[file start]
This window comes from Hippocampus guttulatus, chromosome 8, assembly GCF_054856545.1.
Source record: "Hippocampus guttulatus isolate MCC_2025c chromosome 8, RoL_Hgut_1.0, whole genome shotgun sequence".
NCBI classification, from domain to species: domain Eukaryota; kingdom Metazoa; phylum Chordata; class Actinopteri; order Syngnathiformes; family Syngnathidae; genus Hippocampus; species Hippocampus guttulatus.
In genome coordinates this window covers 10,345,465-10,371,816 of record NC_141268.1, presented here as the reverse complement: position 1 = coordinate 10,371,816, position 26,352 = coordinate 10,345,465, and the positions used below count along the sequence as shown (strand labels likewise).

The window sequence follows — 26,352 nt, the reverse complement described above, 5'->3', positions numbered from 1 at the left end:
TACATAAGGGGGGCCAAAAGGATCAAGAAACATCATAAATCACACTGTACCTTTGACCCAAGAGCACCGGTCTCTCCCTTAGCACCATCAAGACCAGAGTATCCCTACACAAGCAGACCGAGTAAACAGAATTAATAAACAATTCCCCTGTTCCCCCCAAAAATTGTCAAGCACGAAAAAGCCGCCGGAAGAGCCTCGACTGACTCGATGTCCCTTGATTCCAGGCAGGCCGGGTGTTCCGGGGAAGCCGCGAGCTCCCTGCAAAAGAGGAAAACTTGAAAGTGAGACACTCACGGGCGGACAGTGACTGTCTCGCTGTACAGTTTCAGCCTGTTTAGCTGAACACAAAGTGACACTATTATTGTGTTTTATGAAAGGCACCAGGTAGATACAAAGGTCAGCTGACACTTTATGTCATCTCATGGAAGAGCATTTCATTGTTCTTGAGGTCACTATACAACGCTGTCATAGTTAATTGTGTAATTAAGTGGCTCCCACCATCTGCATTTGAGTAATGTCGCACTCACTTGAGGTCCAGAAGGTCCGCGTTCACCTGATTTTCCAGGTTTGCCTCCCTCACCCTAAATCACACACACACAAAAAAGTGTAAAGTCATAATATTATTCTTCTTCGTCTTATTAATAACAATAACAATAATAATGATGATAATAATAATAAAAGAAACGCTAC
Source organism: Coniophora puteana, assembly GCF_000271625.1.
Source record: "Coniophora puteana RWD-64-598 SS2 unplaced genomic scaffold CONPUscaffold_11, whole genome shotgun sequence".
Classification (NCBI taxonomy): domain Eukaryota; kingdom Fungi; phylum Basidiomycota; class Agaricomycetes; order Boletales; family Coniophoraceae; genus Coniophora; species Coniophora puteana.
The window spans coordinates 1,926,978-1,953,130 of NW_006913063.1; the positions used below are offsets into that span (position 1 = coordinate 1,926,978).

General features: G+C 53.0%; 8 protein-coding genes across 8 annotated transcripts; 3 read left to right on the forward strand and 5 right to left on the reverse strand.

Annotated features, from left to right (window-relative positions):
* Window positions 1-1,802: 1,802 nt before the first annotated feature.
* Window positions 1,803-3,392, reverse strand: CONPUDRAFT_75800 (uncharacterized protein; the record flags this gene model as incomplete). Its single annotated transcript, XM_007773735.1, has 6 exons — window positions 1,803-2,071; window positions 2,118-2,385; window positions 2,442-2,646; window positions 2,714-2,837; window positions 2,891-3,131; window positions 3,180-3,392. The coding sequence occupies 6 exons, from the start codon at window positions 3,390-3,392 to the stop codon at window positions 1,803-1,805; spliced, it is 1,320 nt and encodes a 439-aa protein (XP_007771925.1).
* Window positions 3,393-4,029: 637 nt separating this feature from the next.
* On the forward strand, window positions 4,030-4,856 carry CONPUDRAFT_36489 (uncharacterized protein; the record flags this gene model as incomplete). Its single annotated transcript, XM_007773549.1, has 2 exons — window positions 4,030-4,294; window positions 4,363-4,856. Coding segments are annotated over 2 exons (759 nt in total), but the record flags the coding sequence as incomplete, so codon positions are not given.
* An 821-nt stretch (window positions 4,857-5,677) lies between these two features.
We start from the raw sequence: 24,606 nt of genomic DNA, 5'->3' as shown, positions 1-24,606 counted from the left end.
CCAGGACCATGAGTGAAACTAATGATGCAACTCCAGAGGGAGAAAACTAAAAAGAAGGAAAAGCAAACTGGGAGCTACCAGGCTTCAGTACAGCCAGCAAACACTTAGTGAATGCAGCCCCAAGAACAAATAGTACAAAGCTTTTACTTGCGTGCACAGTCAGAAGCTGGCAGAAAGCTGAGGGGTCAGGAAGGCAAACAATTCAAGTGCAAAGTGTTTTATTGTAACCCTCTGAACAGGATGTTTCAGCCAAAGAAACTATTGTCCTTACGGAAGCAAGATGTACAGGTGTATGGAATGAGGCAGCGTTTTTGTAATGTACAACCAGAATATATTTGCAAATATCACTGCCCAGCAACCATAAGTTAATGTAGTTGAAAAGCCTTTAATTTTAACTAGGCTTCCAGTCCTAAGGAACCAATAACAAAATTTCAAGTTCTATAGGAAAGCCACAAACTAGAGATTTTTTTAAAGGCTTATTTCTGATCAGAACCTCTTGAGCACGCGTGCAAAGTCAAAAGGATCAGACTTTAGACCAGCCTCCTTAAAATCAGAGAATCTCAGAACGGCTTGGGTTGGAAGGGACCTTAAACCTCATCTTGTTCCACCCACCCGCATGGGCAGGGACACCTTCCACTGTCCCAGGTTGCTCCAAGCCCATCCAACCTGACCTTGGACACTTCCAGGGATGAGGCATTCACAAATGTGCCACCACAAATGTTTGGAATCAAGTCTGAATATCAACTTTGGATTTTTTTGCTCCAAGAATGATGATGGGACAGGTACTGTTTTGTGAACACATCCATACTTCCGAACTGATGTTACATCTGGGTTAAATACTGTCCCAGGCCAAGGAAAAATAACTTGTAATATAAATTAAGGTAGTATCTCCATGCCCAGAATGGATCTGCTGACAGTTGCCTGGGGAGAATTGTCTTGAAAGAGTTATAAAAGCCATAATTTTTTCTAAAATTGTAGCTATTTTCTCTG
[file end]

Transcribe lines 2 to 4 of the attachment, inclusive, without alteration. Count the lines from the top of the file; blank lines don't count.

Source record: "Hippocampus guttulatus isolate MCC_2025c chromosome 8, RoL_Hgut_1.0, whole genome shotgun sequence".
NCBI classification, from domain to species: domain Eukaryota; kingdom Metazoa; phylum Chordata; class Actinopteri; order Syngnathiformes; family Syngnathidae; genus Hippocampus; species Hippocampus guttulatus.
In genome coordinates this window covers 10,345,465-10,371,816 of record NC_141268.1, presented here as the reverse complement: position 1 = coordinate 10,371,816, position 26,352 = coordinate 10,345,465, and the positions used below count along the sequence as shown (strand labels likewise).